Custom portrait in old masters style?
February 6, 2013 4:37 PM   Subscribe

I'm interested in getting a modern painted picture in the Old Masters style, probably oil but open to other mediums, probably a portrait of someone (either custom or just a generic portrait). Any suggestions?

I've looked around on etsy and deviantart, and haven't really come up with an artist that fits the bill. I'm definitely not looking for artists that stray into fantasy or sci-fi (unless it is a extremely well concealed TARDIS) or cutesy paintings. Any suggestions? My goal is to keep it in the middle hundreds, but if the only good options are in the thousands, please let me know - I'll bookmark for when I get a couple of raises!
posted by arnicae to Media & Arts (12 answers total) 5 users marked this as a favorite
 
Have a sniff around conceptart.org.
posted by run"monty at 4:49 PM on February 6, 2013


I have a 4-digit/5-digit oil portrait painter in my posse. works from photos. i'm sending her website link to you via memail. happy to answer questions, if you have any, and i am sure she is, too.

good oil portraits are not cheap, and it's not just a photo in a different medium.
posted by FauxScot at 4:50 PM on February 6, 2013


Via a local attelier, perhaps?

I'm definitely not looking for artists that stray into fantasy or sci-fi (unless it is a extremely well concealed TARDIS)

A lot of skilled concept artists can do a good oil painting.
posted by sebastienbailard at 5:19 PM on February 6, 2013


You may want to mention your location, by the way.
posted by sebastienbailard at 5:20 PM on February 6, 2013


Eric Michelson. His own website seems to be down, but the National Academy folks should have his contact info.
posted by Sidhedevil at 5:34 PM on February 6, 2013


Might take a look at some of the instructors at the Palette & Chisel, Chicago. No idea as to fees, but I suspect 'middle hundreds' is low for a custom portrait...on the other hand, most of the artists I know have lots of 'generic portraits' around, because, you know, practice, practice, practice. So something from inventory might be quite a bit cheaper.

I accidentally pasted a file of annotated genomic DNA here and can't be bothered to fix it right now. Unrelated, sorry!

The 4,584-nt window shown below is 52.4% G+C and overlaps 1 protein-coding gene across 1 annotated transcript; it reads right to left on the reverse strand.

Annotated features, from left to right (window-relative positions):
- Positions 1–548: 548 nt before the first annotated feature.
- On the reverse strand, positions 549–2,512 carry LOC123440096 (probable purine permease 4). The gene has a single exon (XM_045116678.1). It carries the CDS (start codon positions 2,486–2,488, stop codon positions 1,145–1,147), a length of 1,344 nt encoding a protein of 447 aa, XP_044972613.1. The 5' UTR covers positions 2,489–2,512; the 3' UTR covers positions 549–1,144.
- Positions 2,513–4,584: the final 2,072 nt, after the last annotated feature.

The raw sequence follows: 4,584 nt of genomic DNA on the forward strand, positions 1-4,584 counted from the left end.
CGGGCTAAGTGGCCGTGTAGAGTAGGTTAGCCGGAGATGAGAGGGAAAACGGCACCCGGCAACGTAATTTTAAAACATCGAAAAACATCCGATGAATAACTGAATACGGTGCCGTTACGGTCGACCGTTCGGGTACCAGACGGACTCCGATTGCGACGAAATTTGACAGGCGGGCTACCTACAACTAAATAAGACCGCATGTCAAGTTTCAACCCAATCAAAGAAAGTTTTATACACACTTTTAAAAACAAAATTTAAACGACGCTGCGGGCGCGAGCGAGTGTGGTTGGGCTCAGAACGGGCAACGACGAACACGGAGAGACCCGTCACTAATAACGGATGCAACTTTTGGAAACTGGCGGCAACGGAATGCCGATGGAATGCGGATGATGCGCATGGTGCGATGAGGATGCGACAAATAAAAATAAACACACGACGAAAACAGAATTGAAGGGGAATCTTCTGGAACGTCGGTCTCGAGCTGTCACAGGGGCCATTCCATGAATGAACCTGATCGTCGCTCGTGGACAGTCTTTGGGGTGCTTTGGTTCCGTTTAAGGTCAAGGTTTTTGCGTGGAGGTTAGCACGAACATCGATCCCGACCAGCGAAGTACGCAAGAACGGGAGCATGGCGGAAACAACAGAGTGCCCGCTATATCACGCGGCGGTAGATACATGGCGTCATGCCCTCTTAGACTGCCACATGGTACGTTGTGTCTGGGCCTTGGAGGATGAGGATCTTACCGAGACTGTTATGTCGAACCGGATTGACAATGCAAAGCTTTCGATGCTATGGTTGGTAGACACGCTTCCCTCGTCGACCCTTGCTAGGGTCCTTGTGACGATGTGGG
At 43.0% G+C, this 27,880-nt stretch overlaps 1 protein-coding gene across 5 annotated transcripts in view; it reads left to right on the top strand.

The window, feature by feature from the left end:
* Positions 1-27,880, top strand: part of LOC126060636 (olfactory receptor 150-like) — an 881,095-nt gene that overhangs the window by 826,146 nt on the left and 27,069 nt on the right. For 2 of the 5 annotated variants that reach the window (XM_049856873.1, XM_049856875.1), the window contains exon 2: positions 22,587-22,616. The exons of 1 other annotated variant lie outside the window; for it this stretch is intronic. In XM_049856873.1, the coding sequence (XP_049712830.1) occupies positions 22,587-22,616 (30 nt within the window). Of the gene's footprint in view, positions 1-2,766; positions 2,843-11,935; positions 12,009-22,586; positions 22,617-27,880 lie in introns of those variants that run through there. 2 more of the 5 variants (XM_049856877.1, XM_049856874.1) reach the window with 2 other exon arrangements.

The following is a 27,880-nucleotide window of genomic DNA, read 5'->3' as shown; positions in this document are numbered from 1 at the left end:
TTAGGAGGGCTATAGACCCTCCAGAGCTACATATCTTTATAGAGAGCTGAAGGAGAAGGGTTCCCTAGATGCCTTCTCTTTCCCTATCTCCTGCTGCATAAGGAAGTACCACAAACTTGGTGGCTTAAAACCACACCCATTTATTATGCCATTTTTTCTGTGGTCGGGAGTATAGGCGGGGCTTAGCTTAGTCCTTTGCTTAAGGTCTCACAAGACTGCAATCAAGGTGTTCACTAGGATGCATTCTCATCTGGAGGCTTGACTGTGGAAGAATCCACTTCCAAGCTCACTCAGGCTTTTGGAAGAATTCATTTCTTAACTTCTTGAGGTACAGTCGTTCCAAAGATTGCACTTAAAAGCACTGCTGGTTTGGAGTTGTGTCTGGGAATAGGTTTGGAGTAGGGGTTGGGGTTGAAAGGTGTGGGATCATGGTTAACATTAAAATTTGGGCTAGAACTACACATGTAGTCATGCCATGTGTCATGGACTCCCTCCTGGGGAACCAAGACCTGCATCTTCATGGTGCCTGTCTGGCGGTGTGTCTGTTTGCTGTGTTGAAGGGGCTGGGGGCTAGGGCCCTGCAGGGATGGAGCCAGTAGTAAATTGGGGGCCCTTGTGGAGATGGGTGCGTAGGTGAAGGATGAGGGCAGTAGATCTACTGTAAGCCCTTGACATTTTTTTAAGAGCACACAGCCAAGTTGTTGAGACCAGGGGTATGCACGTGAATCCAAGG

posted by Bron at 5:45 PM on February 6, 2013


Court Jones.
posted by Ostara at 5:54 PM on February 6, 2013


Depending on which and what aspects you want to adhere to an Old Masters style, contact me. The valuable part is really the quality and endurance of the materials, handmade or not, because the methods should last for centuries with minimal care. Lots of different factors, but it sounds like you are asking for a capable craftsman. The devil is in the details, which is not hard to quantify.
posted by provoliminal at 6:58 PM on February 6, 2013


With the caveat that I've never tried it myself, I've been intrigued by stories I've read about buying/commissioning copies of paintings (or paintings in the style of other paintings) from Shenzen, China. There are a bunch of these sites, such as this one or this one. There are a number of things one might find objectionable about this, but it's also kind of interesting.
posted by judith at 8:34 PM on February 6, 2013


Hmm, you may want to specify whether you're looking for a painter who will work from life or exclusively from photographs - which will produce very different results, aside from the style of the artist. Typically an artist will work partly from photographs or digital images, exclusively so if you take the route above... but you won't do that, right? (Right.)
posted by infinite joy at 8:37 PM on February 6, 2013


Check with local MFA graduate students. Undergrads typically won't have the skills, but at least half of all second- or third-year MFA students in decent programs should be able to do this, and will charge less than a more established artist.

Also, generally the smaller the canvas size the lower the cost. I'd be surprised if middle hundreds could buy larger than 24x36" or so, and even that's super cheap for that size. 18x24" or 16x20" might hit the sweet spot.
posted by vegartanipla at 9:14 PM on February 6, 2013


I've been intrigued by stories I've read about buying/commissioning copies of paintings (or paintings in the style of other paintings) from Shenzen, China.

Tried that when I was in undergrad - paid something like $125 (which seemed expensive at the time, being 18) for a copy of a famous work. I ended up with an interesting painting (which I still have) which bears only casual resemblance to the work it was supposed to mirror exactly (down to missing elements, etc.) So...I wouldn't recommend Shenzen's painters unless you're ready to spin the bottle and see what you get, treating the original painting as the inspiration only for the work you'll receive. Also - getting the canvas stretched then framed was surprisingly expensive, FWIW.


If anyone is wildly curious, memail me and I'll send you a picture of the original painting and a picture of the "exact replica".
posted by arnicae at 8:51 PM on February 7, 2013


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